Portrait of Toorop in 1900 by Jacob Merkelbach.

Perhaps this self determination was logical, fired by abandonment. Maybe his childhood isolation fuelled his imagination too. He certainly learnt how to dream. Johannes heartbreakingly sad, strange start in life may go some way to explaining his extraordinarily eclectic output as an artist. Something must be responsible.

Johannes Theodorus Toorop (1858 – 1928), ‘Jan’ to his artist friends of which, to judge by the amount of portraits they drew of him, he had many. Or perhaps the exotic Javanese man in Holland with the coffee coloured skin and the pointed goatee was just a great subject to draw. Either way, Jan Troop made significant contributions to a staggering list of art movements. He swept through them all, starting with the Amsterdam Impressionism movement ; he was strongly influenced by them. For a while. He moved on, he changed style. A chameleon artist;  Symbolism, Art Nouveau, even Pointillism; and everything he did had an otherness, an exoticness. Not quite of this place. Not quite local, not quite foreign. That was him. A hybrid artistic shapeshifter.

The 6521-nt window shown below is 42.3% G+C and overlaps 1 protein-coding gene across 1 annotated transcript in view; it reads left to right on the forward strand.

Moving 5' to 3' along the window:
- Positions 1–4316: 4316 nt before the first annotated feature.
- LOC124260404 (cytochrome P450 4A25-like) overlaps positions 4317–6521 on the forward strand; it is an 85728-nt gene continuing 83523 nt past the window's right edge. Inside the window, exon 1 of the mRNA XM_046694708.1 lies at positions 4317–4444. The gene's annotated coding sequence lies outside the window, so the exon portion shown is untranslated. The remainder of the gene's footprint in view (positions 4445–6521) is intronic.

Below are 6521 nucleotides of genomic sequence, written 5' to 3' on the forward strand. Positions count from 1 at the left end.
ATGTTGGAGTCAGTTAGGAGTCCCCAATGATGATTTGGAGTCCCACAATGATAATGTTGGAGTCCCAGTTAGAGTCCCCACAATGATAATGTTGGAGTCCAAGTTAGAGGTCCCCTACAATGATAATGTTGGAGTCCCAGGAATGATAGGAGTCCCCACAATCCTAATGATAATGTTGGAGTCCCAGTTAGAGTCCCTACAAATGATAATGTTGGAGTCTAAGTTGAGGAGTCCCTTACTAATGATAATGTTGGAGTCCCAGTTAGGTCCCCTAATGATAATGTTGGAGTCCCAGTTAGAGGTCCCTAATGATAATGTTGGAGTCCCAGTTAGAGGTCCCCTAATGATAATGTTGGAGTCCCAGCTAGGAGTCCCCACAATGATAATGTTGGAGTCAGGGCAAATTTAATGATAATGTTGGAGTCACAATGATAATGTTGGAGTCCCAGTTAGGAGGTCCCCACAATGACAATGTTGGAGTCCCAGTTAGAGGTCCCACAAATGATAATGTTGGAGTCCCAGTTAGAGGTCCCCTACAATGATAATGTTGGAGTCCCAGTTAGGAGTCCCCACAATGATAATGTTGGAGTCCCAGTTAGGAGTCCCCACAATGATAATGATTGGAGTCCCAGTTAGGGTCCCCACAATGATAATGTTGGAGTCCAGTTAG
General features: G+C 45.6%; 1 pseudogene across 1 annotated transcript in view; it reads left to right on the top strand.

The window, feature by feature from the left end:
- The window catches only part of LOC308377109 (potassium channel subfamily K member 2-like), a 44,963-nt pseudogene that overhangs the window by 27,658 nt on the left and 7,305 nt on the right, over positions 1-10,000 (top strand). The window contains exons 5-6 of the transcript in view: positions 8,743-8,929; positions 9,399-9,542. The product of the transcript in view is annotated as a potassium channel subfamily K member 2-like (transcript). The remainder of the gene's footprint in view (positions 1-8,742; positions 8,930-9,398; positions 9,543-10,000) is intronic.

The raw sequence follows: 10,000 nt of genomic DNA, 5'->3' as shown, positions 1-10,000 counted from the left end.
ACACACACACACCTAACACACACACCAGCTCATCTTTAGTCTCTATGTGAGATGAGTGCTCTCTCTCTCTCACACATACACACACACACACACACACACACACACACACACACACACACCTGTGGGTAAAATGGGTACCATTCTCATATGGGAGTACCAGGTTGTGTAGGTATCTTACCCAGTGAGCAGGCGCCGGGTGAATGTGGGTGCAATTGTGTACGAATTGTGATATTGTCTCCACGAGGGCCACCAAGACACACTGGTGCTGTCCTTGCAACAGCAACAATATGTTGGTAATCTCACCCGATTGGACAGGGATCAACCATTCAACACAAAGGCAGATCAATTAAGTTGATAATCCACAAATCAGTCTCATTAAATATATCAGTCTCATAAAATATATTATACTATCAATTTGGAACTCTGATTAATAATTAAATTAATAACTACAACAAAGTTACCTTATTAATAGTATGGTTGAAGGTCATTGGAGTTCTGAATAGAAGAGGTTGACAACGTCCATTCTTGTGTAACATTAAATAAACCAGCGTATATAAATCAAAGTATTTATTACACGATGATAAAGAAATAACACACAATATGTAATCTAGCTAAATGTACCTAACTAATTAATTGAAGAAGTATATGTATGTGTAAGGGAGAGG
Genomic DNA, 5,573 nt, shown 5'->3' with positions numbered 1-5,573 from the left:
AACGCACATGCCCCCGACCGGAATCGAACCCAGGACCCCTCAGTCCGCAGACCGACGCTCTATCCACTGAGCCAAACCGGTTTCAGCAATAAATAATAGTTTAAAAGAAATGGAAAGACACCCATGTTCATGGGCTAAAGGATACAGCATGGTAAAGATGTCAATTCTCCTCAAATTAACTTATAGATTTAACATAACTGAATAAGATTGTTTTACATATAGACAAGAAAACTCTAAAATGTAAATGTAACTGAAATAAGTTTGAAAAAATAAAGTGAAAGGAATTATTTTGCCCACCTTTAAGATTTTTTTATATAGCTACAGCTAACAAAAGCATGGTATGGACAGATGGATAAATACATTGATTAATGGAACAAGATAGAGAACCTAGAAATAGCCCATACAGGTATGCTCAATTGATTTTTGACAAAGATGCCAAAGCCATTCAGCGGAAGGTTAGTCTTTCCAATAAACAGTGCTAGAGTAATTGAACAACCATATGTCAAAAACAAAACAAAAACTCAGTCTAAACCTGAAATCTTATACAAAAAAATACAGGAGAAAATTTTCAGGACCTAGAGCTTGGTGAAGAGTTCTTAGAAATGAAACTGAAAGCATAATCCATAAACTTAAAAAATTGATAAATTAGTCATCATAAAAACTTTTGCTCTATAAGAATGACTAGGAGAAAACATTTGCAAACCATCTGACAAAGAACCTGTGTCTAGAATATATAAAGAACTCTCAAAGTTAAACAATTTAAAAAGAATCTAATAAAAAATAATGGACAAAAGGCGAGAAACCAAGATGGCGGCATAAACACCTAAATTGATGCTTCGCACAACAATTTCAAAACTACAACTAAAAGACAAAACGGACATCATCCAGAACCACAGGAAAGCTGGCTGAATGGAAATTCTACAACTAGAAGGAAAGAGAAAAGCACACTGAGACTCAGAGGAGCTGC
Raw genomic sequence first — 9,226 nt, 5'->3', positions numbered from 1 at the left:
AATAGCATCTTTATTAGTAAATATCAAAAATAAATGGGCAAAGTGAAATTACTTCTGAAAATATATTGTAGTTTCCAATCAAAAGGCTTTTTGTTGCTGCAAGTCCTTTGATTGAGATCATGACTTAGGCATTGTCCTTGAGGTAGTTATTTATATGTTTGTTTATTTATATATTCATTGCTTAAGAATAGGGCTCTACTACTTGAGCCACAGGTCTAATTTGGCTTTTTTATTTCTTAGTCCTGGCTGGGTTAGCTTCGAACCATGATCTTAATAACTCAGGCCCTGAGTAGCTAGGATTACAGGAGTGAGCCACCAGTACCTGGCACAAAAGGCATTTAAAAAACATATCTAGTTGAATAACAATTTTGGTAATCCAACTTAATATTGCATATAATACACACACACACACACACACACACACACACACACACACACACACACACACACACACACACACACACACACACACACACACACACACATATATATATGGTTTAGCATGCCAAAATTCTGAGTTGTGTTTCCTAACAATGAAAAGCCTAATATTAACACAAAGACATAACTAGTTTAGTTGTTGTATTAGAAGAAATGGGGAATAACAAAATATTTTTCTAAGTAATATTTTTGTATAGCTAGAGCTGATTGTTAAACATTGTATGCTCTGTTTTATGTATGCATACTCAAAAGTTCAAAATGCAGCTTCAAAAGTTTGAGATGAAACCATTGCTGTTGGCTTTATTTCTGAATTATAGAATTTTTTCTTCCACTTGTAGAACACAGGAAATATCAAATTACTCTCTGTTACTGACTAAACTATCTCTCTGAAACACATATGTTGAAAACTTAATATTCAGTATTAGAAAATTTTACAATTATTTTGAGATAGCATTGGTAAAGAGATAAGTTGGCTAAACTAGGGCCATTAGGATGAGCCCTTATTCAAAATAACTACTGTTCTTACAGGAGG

The Schelde near Veere, Jan Toorop, (1907).

After leaving the Rijksakademie, from 1882 to 1886 he lived in Brussels where he joined Les XX (Les Vingts), a group of artists centred on James Ensor. Toorop worked in various styles during these years. Realism, Impressionism Neo-Impressionism and Post-Impressionism. One thing Jan Troop loved to do was draw people. Throughout his life Toorop produced portraits, in sketch format as and as paintings. Of course these vary wildly in style from highly realistic to impressionistic.